Before Micro Electro Mechanical &stems (MEMS) can achieve their full potential, design tools for these systems must be made available to members of other disciplines, and not restricted only to those with the in-depth processing knowledge required to make the devices. To make this technology available will require a substantial abstraction away from the details of processing and toward system-level design. The abstraction from processes to devices will require characterization and modeling of the devices. If device models are to be developed, either we need to develop simulation tools which can model all processes, or we need to pick specific processes and study them in detail. Because the former option seems optimistic at best, it seems clear that what is needed is a set of standardized, general-purpose processes which integrate a sufficiently rich set of components to be widely useful.
Integrated electromechanical systems require four physical components: sensors to monitor the state of the system and the environment, actuators to affect the state, electronics to drive the sensors and actuators, and mechanical structures to support all of the above. There are several major problems which need to be addressed when developing a process that integrates these components. Most of these problems are associated with the three dimensional nature of the universe and the two dimensional nature of IC processing. There are a wide variety of tricks which can be used to sculpt the two dimensional surface of a wafer into the desired three dimensional part, but the combination of tricks appropriate for one device can only rarely be used without modification to make a different device. As a result, every new device requires a new process, and every new process requires a designer skilled in the art of micromachining. It is the lack of knowledge of the art of micromechanical process development which currently excludes the uninitiated from MEMS design. The development of a standard process shields the designer from the details of the process.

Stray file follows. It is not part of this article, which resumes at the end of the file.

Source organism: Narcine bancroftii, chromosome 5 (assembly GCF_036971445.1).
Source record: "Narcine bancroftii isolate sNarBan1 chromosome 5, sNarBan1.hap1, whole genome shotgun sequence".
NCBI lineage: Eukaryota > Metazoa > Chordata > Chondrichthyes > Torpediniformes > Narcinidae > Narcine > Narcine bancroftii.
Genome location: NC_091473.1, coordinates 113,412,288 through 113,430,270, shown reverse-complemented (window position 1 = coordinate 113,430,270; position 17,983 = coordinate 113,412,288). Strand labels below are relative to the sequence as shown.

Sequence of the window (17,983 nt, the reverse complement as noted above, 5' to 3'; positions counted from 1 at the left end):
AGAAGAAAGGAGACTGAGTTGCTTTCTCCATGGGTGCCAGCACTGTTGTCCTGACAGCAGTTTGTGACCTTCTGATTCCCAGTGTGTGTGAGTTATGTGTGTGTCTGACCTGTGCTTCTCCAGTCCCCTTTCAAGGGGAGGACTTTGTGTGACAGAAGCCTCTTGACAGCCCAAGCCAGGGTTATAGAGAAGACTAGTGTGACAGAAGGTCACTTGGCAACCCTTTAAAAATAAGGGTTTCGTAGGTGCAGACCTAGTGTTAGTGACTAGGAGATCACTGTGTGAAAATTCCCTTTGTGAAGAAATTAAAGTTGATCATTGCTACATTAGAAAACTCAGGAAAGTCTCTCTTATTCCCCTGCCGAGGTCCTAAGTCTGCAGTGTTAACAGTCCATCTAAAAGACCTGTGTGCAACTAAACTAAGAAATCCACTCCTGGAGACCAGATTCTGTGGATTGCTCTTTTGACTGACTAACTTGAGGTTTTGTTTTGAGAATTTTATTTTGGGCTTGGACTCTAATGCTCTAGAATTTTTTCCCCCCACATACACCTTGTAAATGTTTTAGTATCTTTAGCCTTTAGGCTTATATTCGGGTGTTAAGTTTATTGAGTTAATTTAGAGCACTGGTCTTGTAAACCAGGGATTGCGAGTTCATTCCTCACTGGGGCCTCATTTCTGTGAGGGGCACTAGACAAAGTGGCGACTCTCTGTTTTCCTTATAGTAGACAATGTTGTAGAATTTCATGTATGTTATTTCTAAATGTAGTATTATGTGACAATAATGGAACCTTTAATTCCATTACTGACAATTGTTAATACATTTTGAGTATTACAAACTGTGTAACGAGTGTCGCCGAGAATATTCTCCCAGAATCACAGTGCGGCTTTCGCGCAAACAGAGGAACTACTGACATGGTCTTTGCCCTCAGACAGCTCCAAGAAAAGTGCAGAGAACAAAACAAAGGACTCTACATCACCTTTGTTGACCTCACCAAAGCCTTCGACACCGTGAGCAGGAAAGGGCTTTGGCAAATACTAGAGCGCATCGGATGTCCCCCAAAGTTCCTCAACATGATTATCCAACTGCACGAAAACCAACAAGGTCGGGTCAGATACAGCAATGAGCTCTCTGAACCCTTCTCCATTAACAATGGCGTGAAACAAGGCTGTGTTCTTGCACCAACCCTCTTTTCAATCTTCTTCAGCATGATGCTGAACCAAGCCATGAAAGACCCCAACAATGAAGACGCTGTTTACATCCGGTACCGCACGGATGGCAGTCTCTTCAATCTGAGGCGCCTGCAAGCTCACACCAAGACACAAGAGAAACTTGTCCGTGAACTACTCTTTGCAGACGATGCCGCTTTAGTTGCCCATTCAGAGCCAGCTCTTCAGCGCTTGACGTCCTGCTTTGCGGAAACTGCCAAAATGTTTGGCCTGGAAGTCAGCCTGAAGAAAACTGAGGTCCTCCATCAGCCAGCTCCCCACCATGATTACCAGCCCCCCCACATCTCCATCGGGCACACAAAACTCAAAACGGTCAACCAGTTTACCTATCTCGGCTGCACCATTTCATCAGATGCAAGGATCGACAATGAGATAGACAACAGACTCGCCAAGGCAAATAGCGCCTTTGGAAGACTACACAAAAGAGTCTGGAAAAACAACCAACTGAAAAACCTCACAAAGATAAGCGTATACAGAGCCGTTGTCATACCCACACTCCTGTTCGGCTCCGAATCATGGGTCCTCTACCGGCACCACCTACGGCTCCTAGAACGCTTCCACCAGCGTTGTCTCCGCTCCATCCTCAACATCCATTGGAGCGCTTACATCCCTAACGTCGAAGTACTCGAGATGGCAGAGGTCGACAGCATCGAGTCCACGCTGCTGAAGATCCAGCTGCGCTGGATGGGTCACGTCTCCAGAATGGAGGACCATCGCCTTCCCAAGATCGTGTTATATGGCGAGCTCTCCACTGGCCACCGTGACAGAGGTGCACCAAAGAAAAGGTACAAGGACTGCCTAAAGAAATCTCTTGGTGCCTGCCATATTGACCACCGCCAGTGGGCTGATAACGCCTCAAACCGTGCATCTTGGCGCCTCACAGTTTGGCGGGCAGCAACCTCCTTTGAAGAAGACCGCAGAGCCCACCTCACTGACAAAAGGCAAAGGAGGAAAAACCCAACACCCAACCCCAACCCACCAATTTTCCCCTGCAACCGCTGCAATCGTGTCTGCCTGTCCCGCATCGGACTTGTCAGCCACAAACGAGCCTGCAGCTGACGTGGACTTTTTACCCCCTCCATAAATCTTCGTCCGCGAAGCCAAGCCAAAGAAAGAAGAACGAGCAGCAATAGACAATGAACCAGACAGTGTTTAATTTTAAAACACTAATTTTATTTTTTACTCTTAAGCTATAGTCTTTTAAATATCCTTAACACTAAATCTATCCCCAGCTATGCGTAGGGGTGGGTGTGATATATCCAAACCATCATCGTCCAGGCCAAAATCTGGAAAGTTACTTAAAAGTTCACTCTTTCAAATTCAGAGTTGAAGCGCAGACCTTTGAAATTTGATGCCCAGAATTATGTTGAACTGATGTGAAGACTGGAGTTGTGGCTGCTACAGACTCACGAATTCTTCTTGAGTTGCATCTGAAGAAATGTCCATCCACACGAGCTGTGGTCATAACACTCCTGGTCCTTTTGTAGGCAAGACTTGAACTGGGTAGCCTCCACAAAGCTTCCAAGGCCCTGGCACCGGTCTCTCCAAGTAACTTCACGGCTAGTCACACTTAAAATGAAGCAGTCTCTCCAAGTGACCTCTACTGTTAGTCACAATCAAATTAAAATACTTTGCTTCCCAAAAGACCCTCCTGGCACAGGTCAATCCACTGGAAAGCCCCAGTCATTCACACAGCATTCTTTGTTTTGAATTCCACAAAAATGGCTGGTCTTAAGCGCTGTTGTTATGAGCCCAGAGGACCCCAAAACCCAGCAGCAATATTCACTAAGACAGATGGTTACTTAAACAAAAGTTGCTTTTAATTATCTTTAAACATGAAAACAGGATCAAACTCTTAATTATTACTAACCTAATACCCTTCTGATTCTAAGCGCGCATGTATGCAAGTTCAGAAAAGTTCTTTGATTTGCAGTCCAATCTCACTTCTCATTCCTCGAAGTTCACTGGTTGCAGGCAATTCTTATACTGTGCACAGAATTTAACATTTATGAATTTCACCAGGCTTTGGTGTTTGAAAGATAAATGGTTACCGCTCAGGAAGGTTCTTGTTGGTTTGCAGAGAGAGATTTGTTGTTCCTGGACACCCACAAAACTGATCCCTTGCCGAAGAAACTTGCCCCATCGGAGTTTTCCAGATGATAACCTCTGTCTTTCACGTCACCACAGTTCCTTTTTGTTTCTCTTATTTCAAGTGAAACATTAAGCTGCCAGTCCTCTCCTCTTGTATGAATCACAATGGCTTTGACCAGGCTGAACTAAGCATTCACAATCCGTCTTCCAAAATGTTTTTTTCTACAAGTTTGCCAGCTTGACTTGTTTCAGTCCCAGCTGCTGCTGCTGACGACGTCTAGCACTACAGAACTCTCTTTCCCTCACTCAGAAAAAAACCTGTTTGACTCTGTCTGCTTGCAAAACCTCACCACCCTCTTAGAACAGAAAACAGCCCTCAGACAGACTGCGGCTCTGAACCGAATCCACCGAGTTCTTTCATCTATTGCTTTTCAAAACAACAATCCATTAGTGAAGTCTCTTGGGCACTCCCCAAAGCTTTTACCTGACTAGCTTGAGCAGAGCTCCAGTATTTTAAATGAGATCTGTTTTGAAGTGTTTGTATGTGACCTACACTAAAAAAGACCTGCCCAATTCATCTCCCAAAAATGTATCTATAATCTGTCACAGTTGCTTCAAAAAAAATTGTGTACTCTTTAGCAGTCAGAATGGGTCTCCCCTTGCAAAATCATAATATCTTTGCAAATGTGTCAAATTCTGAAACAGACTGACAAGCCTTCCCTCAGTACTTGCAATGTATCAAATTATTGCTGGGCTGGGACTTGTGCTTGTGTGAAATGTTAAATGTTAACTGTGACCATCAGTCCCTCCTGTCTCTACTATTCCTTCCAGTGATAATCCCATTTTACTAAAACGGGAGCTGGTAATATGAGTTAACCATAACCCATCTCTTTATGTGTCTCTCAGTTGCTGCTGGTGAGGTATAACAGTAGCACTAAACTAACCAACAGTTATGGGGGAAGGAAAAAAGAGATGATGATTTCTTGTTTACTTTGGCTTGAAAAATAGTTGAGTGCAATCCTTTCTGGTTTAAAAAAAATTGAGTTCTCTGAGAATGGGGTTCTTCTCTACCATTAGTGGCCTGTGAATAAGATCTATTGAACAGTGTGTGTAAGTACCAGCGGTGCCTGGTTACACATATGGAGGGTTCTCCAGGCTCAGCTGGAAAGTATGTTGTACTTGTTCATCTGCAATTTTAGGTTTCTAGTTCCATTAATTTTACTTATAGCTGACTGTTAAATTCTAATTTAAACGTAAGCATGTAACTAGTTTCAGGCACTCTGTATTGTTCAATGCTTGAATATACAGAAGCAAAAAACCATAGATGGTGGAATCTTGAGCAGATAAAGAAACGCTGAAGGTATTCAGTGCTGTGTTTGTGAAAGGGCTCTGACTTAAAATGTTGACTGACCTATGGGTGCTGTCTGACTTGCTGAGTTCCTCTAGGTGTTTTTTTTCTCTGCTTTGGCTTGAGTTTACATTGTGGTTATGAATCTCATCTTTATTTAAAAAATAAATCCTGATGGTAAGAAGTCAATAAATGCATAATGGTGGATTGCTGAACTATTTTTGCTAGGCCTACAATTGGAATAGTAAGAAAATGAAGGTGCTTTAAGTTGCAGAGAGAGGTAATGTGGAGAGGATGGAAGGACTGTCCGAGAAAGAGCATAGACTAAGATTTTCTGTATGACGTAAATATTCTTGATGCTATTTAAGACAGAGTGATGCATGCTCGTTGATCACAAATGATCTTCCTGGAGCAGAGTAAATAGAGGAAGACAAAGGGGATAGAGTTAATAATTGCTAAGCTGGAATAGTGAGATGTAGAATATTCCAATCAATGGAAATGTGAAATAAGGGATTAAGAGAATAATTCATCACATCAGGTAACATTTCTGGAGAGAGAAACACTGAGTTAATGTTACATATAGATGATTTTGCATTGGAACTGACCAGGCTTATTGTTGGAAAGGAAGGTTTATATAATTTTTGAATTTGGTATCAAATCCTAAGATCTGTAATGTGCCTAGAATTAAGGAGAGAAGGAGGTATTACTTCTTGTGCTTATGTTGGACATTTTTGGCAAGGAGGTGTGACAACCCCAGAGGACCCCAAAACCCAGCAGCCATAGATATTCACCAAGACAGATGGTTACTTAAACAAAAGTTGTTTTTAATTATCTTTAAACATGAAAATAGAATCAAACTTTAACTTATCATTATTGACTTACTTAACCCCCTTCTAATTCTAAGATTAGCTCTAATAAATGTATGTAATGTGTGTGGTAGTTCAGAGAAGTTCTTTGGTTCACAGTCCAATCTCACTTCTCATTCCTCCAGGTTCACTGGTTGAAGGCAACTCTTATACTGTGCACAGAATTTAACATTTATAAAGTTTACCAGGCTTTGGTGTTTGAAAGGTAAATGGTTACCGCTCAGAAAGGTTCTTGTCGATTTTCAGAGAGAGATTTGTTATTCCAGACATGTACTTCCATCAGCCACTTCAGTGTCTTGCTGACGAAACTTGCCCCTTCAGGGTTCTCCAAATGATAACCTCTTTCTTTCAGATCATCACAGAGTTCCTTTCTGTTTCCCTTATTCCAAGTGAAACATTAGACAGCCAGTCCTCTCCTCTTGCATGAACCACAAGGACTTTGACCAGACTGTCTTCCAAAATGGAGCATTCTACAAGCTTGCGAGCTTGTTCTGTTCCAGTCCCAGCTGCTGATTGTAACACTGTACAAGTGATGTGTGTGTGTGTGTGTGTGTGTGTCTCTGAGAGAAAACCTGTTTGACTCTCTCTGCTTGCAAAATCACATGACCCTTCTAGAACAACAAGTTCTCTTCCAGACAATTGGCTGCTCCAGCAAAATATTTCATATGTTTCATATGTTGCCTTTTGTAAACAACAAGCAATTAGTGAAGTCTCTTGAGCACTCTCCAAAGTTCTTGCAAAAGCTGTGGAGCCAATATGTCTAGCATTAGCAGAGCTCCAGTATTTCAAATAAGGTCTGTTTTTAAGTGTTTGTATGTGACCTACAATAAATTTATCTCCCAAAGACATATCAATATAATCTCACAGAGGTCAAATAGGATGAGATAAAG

Once an integrated process is established, the behavior of individual components can be characterized and mathematical models can be developed to describe them. At this level of abstraction it becomes possible to write CAD tools which assist in the design and analysis of MEMS, and it is these CAD tools which will enable members of other disciplines to produce practical devices and systems of their own design.
September 30, 1992
Pister, K. S. J. (1992). Hinged Polysilicon Structures with Integrated CMOS Thin Film Transistors. (n.p.): University of California, Berkeley.